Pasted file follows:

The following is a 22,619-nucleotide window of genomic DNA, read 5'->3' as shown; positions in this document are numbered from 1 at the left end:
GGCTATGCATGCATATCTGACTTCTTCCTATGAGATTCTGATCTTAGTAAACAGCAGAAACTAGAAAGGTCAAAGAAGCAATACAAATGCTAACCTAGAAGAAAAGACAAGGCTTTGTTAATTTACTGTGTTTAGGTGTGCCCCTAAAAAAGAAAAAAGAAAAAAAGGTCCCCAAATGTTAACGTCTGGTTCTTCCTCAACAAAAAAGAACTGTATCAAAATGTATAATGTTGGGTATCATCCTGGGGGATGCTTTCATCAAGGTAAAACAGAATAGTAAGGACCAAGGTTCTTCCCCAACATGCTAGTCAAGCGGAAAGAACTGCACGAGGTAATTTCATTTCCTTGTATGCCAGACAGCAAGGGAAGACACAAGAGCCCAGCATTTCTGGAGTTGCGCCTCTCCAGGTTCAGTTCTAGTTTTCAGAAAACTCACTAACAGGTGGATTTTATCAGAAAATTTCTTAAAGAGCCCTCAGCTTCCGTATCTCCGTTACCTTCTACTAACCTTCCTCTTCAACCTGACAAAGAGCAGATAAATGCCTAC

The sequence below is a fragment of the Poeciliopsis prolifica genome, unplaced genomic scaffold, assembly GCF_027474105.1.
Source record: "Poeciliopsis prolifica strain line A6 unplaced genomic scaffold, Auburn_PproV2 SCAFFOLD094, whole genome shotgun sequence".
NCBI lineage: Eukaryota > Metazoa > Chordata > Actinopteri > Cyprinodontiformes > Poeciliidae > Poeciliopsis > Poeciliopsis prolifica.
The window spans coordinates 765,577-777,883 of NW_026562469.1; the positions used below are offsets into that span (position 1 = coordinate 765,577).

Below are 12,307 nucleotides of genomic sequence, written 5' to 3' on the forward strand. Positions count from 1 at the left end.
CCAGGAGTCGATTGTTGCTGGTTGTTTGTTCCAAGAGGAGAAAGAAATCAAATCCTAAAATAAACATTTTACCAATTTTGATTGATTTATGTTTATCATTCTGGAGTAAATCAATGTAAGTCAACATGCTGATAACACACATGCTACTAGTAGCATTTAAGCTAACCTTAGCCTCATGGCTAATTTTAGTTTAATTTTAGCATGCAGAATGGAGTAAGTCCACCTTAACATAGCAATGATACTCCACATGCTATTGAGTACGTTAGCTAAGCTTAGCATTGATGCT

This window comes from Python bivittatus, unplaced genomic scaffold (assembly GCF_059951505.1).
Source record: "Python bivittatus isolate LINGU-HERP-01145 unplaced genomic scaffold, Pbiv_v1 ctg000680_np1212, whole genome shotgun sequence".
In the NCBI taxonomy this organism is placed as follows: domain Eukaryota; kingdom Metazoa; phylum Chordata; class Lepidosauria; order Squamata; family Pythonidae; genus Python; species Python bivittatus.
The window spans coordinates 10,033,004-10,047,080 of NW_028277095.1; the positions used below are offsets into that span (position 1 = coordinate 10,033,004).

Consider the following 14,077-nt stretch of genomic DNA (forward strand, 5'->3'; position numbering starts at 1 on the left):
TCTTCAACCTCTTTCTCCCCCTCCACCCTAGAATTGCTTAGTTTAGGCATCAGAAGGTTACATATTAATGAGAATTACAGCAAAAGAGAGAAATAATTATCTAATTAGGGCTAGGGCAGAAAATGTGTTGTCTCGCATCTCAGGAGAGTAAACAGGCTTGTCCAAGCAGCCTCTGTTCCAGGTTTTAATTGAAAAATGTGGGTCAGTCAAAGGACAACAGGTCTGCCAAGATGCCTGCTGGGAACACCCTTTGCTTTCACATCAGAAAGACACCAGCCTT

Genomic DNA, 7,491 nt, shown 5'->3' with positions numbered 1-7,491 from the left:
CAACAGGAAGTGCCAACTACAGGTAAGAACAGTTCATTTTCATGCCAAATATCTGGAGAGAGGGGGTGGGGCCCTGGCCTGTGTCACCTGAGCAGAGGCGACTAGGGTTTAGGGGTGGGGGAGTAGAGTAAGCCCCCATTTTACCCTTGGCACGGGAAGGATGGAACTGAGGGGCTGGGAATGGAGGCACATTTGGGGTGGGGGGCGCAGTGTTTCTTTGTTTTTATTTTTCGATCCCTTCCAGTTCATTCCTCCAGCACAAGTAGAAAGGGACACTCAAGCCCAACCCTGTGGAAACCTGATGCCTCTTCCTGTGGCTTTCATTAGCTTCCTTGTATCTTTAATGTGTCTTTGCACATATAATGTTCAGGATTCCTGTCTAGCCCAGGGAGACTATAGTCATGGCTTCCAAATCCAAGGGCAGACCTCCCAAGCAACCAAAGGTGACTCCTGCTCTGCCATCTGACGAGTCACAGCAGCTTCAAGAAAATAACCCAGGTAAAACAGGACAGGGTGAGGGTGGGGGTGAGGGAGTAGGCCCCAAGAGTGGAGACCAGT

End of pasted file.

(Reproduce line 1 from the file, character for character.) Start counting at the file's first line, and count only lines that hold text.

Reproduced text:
The following is a 22,619-nucleotide window of genomic DNA, read 5'->3' as shown; positions in this document are numbered from 1 at the left end: